Rossell, who recently signed with William Morris Endeavor Entertainment (WME)’s Rob Beckham and Barrett Sellers, has been hand-selected by Garth Brooks to make his opening debut on the Garth Brooks World Tour with Trisha Yearwood at 7:00 p.m. on June 24 at Las Vegas’ T-Mobile Arena.

Brooks discovered Rossell’s music in May 2014 and immediately took the up-and-coming artist under his wing.

“Mitch has one of those voices that spins your head around the second you hear it, but that is only the beginning,” Brooks noted. “Once he has your attention, get ready for some of the best lyrics and melodies you have ever heard.”

WME will be cultivating additional venue opportunities in markets where Rossell is opening for Brooks, who also recently partnered with WME.

“We are thrilled to have Mitch join the WME family. He is incredibly talented and from the moment we met him, we knew he had what it takes to become a star,” said Sellers. “We are excited to begin this journey with him – there are big things in store!”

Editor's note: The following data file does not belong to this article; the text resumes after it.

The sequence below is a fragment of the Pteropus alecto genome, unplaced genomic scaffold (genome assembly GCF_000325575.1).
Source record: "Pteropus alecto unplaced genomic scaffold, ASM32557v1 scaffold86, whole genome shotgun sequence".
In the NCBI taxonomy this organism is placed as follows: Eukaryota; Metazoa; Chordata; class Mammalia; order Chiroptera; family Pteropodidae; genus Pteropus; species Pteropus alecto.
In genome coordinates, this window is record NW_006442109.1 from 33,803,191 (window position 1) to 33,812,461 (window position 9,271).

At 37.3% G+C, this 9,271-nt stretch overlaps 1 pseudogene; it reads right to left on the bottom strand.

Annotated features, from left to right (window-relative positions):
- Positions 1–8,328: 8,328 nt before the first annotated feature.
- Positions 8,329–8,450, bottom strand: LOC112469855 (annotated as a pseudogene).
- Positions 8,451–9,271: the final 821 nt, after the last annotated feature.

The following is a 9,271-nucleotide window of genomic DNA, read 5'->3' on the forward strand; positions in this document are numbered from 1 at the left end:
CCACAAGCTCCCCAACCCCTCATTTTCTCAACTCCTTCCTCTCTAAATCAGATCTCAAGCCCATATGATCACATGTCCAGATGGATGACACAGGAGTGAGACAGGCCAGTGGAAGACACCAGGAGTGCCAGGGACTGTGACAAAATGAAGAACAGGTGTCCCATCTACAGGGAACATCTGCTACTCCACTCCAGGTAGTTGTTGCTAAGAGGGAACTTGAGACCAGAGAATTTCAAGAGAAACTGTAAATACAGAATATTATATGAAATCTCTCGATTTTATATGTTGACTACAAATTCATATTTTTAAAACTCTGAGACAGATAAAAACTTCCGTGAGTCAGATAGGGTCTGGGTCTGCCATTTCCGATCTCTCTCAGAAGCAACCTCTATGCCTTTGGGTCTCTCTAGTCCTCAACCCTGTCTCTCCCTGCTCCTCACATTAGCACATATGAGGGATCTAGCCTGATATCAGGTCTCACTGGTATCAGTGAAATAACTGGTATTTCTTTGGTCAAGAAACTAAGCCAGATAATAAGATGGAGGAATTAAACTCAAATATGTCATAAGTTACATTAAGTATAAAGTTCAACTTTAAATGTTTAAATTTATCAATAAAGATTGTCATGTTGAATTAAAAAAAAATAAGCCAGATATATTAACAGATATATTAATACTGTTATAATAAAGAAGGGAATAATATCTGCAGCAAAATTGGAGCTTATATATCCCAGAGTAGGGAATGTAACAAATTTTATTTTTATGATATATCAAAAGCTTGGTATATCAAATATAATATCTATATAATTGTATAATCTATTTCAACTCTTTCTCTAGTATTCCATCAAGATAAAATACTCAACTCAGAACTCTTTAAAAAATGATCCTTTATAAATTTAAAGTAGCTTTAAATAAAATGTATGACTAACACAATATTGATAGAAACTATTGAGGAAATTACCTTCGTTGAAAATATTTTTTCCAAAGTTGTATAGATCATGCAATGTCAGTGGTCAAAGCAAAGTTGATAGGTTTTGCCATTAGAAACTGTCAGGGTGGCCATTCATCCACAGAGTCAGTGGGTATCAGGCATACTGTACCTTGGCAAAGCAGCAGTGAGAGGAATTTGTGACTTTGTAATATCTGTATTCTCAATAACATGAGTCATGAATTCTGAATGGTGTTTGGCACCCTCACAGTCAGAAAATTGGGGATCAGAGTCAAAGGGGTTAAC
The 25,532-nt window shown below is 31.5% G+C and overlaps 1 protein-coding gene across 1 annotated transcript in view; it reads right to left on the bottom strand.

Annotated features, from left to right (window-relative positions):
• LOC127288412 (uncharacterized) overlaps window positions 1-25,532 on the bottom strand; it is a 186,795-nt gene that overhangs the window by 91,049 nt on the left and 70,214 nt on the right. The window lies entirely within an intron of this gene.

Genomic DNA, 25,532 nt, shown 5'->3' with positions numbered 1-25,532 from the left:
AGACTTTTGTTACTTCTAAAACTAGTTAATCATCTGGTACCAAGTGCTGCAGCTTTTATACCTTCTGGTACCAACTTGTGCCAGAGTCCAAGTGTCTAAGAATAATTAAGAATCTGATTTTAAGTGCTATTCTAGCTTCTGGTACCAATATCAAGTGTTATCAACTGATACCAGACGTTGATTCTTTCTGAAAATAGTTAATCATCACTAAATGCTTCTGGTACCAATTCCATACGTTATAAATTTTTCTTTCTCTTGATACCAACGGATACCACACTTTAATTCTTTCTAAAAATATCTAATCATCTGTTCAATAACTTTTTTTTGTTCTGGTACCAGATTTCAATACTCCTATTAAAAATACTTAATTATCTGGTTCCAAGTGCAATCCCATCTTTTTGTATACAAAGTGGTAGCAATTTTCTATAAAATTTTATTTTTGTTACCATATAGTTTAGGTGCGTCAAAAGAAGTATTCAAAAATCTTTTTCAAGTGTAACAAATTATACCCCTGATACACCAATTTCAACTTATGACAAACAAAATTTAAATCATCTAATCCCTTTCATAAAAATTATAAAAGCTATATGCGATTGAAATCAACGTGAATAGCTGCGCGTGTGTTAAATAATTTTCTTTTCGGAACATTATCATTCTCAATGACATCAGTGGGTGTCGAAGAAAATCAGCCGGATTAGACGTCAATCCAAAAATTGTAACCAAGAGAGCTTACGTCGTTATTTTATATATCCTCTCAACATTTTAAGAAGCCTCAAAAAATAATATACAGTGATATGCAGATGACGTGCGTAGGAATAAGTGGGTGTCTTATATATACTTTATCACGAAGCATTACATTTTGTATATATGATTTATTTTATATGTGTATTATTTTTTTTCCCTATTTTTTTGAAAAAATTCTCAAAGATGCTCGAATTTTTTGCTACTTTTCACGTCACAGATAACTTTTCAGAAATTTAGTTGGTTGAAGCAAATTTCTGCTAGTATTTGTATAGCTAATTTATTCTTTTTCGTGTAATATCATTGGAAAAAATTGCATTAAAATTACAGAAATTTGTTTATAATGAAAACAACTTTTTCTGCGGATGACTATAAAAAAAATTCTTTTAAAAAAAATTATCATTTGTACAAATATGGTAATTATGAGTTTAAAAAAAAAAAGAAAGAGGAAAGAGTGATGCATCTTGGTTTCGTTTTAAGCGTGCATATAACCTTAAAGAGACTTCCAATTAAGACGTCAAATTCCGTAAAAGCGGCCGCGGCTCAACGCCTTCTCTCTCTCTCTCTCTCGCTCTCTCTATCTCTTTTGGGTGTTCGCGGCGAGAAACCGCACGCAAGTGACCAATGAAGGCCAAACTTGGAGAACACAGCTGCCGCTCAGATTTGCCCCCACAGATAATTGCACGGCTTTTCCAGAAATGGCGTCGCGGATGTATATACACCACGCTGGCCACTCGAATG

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Bluegrass Music Patriarch Ralph Stanley Dies At 89

Ralph Stanley

Ralph Stanley, a patriarch of Appalachian music who with his brother Carter helped expand and popularize the genre that became known as bluegrass, died Thursday from difficulties with skin cancer. He was 89.

Stanley was born and raised in southwest Virginia, a land of coal mines and deep forests where he and his brother formed the Stanley Brothers and their Clinch Mountain Boys in 1946. Their father would sing them old traditional songs like “Man of Constant Sorrow,” while their mother, a banjo player, taught them the old-time clawhammer style, in which the player’s fingers strike downward at the strings in a rhythmic style.

Heavily influenced by Grand Ole Opry star Bill Monroe, the brothers fused Monroe’s rapid rhythms with the mountain folk songs from groups such as the Carter Family, who hailed from this same rocky corner of Virginia.

The Stanleys created a distinctive three-part harmony that combined the lead vocal of Carter with Ralph’s tenor and an even higher part sung by bandmate Pee Wee Lambert. Carter’s romantic songwriting professed a deep passion for the rural landscape, but also reflected on lonesomeness and personal losses.